Thursday, March 10, 2011

Guerlain La Petite Robe Noire no.2: fragrance review

Sharing the news a while ago on a second "model" of La Petite Robe Noire, a previous Guerlain fragrance that divided perfume enthusiasts, was a double-edged sword: On the one hand, one wants to like a new Guerlain, possibly because of the heritage and the luxe French factor. On the other hand, Guerlain lately have been reviving the brand in ways which have left a bitter taste in the mouth of hard-core fans, even though it garnered them new audiences and certainly a lot money in Swiss banks. La Petite Robe Noire no.2 has a problematic name to begin with, but that's not all.

Just imagine having to answer someone asking what perfume you're wearing; that affix of "2" in the end sounds fake and ridiculous to me. I realise that copyrighting names isn't easy, but if anyone could, Guerlain is the one who could recycle hundreds of names from their rich archives to spare this embarrassment. Olfactorily, La Petite Robe Noire model 2 leaves something to be desired and I can't say it has won me over, although arguably it's rather easier and less tooth-achingly fruity-sweet than the previous first installment which scared me with its insolent intrusion into my personal space when I had placed a blotter atop my book on Minoan pottery I was consulting at the time.

To its detriment La Petite Robe Noire no. 2 still features the gimauve accord (that's the marshmallow "note"), this time garlanded by orange blossom and dusted with powdery-dry notes that are oscillating between face makeup and white suede. The opening of La Petite Robe Noire model 2, clean, scrubbed and bright, is still revealing a light gourmand character with a vanillic interlay that veers into almond nuances; but it's smoother, cuter and thankfully less berry-rich than the previous effort. The cuddly quality and the dry musky suede feel are not without some charm, better expressed on a blotter or fabric than on skin (Is this also an effort to grab the consumer into the first instances of testing?).

Still, these "hip" fragrant launches, destined by their shelf placement for the connoisseur circuit of people shopping for fragrance (and Guerlain fragrance at that!) at the eponymous boutiques or the Bergdorf Goodman "corner", pose a question: Why are they becoming a central focus requiring ample time off in-house Thierry Wasser's busy schedule instead of having these powers directed at working on a smashing new mainstream release or a beautiful classy exclusive instead (like Tonka Impériale before)? Unless teenager gamines shop regularly at the above mentioned places and are cognizant of the Guerlain brand apart from their makeup line and the Terracotta range (which still drives a huge percentage of the company sales), I'm at a loss to understand the positioning of those fragrances, just like I was perplexed by the romantic thinking behind Idylle as advertised on US soil.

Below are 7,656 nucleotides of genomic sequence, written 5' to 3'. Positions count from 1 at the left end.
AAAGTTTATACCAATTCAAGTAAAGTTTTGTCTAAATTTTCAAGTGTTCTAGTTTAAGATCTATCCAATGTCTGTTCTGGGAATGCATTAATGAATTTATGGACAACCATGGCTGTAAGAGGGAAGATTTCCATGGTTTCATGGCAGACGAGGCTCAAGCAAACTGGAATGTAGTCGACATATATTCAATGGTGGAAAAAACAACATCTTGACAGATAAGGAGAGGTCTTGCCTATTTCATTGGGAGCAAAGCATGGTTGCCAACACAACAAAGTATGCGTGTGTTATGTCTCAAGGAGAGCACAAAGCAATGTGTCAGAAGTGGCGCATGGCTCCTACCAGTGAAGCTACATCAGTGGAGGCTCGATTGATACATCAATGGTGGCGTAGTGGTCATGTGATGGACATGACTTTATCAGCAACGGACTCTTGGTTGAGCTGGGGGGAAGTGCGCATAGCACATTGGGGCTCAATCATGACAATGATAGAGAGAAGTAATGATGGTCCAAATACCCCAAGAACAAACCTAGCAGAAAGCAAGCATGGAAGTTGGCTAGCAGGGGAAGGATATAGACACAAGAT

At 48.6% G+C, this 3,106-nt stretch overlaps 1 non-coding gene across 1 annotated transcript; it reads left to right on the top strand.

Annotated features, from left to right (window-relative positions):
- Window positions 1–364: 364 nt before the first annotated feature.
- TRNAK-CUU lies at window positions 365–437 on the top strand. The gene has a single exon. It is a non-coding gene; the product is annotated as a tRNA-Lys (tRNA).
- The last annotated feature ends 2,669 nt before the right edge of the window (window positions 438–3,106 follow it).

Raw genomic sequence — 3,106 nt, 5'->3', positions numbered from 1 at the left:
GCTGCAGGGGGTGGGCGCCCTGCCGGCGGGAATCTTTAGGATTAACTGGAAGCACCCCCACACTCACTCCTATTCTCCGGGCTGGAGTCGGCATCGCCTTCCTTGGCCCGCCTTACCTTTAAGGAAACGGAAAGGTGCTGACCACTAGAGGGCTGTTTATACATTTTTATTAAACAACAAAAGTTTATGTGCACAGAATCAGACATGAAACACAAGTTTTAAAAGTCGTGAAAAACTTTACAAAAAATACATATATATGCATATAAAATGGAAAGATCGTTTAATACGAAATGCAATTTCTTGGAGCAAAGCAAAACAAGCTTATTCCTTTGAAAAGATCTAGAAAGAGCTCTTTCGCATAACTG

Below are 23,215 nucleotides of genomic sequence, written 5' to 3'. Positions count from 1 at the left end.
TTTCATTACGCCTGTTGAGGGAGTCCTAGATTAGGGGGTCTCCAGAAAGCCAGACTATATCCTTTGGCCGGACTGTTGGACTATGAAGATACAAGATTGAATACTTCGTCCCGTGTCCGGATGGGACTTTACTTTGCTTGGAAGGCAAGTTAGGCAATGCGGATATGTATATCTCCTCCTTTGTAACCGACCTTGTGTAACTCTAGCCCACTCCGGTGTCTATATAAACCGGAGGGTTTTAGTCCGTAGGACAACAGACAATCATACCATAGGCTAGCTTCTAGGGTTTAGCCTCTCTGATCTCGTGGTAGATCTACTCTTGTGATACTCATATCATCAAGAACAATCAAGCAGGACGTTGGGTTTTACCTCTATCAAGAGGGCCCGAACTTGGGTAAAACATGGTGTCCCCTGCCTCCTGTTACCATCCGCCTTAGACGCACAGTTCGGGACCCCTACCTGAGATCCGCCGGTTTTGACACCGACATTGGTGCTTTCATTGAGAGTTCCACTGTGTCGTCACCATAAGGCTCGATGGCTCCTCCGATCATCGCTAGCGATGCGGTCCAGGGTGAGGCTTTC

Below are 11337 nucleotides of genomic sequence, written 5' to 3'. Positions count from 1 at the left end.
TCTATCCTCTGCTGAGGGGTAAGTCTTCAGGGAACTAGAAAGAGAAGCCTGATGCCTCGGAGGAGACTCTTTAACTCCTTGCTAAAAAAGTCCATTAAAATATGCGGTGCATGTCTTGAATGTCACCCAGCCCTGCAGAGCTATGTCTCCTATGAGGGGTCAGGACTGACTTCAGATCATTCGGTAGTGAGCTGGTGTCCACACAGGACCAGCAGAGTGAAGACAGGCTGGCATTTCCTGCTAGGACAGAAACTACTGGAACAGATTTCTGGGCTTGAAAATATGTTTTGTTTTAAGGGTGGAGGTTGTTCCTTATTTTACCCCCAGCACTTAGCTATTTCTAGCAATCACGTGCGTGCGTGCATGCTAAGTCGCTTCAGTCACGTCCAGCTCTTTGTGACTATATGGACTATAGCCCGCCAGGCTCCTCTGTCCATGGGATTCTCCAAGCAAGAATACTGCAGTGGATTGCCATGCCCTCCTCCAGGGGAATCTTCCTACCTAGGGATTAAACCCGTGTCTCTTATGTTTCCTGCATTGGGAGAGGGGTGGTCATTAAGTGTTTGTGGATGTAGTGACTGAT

Apparently Sylvaine Delacourte, art director chez Guerlain, says the first La Petite Robe Noire sold well and we do know from the US launch ahead that the American audience was (oddly?) targeted mainly: The latter isn't anything new, even as far back as Chanel No.5 and Coty's bestsellers America has been the greatest luxury devouring market on the planet and justifiably a marketer's wet dream. Often they underestimate that market.
Still La Petite Robe Noire and La Petite Robe Noire 2 occupy that middle ground that is hesitant between donning a full on couture gown for special occasions or just everyday wear with hip accents for that party and end up smelling like they don't know what they're doing, raising their cocktail glass like the nouveau rich amidst family guests at a chateau in the Loire valley.

The bottle, still in the iconic inverted heart design that houses Mitsouko and L'Heure Bleue, is now reprised in dark rose and the black dress on it is strappy with a lacy hem; more like a negligee, really, but in good fun.